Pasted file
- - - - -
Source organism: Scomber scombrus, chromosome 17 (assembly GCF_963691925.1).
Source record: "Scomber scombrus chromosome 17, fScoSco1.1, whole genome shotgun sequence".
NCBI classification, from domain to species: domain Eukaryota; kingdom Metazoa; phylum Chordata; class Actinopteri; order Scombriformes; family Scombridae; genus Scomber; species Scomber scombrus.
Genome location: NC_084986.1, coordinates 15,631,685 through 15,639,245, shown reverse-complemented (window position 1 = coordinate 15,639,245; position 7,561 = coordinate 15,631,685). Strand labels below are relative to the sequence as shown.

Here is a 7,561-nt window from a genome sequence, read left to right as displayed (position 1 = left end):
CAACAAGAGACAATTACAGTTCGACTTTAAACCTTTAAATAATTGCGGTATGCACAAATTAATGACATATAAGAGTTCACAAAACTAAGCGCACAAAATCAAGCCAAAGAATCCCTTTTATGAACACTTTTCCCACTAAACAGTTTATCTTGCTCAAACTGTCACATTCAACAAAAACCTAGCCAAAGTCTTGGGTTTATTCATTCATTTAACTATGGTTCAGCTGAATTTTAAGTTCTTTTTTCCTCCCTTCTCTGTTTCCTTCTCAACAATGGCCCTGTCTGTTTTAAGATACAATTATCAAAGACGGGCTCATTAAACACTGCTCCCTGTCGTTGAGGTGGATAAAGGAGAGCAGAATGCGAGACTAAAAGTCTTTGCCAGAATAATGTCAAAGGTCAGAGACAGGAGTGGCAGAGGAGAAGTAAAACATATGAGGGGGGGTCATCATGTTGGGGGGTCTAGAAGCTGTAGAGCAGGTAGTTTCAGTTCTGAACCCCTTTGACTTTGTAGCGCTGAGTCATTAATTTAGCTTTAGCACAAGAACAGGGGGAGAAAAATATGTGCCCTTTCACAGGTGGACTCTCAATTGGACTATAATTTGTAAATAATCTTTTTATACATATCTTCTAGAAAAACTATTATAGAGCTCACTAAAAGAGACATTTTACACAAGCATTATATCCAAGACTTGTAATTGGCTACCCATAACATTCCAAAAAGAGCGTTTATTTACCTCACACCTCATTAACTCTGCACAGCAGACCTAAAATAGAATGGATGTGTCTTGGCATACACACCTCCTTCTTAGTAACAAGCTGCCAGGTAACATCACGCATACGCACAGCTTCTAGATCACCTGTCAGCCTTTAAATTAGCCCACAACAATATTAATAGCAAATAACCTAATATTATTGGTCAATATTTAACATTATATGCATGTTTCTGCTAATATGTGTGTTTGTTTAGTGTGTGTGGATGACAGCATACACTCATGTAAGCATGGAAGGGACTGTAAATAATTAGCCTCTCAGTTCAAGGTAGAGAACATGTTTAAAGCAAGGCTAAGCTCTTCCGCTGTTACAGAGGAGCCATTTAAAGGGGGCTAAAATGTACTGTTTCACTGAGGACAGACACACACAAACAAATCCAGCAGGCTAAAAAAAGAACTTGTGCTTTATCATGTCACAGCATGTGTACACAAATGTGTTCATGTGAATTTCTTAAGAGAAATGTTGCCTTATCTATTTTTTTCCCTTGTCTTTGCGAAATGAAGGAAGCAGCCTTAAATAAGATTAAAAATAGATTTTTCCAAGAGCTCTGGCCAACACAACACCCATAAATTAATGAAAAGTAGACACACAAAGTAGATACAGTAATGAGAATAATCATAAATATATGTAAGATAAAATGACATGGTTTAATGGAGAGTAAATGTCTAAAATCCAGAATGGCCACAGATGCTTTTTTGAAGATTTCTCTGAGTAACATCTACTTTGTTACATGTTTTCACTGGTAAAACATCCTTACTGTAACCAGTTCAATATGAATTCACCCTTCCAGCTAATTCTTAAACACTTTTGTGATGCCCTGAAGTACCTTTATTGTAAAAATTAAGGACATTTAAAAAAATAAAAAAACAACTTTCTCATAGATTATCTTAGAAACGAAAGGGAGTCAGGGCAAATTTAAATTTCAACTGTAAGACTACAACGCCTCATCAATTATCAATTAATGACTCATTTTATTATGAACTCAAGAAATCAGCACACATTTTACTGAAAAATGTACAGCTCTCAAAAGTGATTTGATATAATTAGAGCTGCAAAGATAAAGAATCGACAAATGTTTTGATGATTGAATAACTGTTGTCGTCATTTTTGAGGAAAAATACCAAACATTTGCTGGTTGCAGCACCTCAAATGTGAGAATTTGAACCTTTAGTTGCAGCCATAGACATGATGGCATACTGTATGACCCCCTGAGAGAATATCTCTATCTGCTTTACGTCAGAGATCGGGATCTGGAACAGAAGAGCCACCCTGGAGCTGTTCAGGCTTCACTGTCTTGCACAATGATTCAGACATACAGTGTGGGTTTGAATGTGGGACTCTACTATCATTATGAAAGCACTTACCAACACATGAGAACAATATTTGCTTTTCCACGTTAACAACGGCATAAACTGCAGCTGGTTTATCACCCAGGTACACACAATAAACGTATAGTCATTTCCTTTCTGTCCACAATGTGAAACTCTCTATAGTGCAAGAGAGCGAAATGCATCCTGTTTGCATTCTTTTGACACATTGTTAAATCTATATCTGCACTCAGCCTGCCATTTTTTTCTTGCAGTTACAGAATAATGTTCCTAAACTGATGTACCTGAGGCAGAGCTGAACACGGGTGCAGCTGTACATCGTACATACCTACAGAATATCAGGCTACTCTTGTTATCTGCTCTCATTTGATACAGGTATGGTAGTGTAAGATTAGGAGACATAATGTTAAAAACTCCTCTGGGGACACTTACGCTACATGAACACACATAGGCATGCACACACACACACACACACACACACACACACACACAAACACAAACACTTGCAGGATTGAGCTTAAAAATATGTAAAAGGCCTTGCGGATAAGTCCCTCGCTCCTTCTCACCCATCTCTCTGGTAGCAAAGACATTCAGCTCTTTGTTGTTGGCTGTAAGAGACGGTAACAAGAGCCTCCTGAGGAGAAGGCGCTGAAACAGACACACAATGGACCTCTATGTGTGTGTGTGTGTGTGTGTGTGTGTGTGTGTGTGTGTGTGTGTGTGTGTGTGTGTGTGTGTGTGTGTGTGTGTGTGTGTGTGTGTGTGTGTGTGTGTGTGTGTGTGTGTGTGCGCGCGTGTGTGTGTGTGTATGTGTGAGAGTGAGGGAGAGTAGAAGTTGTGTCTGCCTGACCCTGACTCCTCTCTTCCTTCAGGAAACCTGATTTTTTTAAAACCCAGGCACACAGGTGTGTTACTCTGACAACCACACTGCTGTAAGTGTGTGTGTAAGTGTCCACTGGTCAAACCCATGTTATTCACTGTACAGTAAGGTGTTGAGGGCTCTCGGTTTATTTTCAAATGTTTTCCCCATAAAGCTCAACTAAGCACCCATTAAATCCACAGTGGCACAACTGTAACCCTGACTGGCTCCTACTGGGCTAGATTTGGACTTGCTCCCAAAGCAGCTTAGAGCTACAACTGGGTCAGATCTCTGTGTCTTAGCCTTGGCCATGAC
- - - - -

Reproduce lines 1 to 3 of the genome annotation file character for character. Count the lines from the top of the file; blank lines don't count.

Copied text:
Source organism: Scomber scombrus, chromosome 17 (assembly GCF_963691925.1).
Source record: "Scomber scombrus chromosome 17, fScoSco1.1, whole genome shotgun sequence".
NCBI classification, from domain to species: domain Eukaryota; kingdom Metazoa; phylum Chordata; class Actinopteri; order Scombriformes; family Scombridae; genus Scomber; species Scomber scombrus.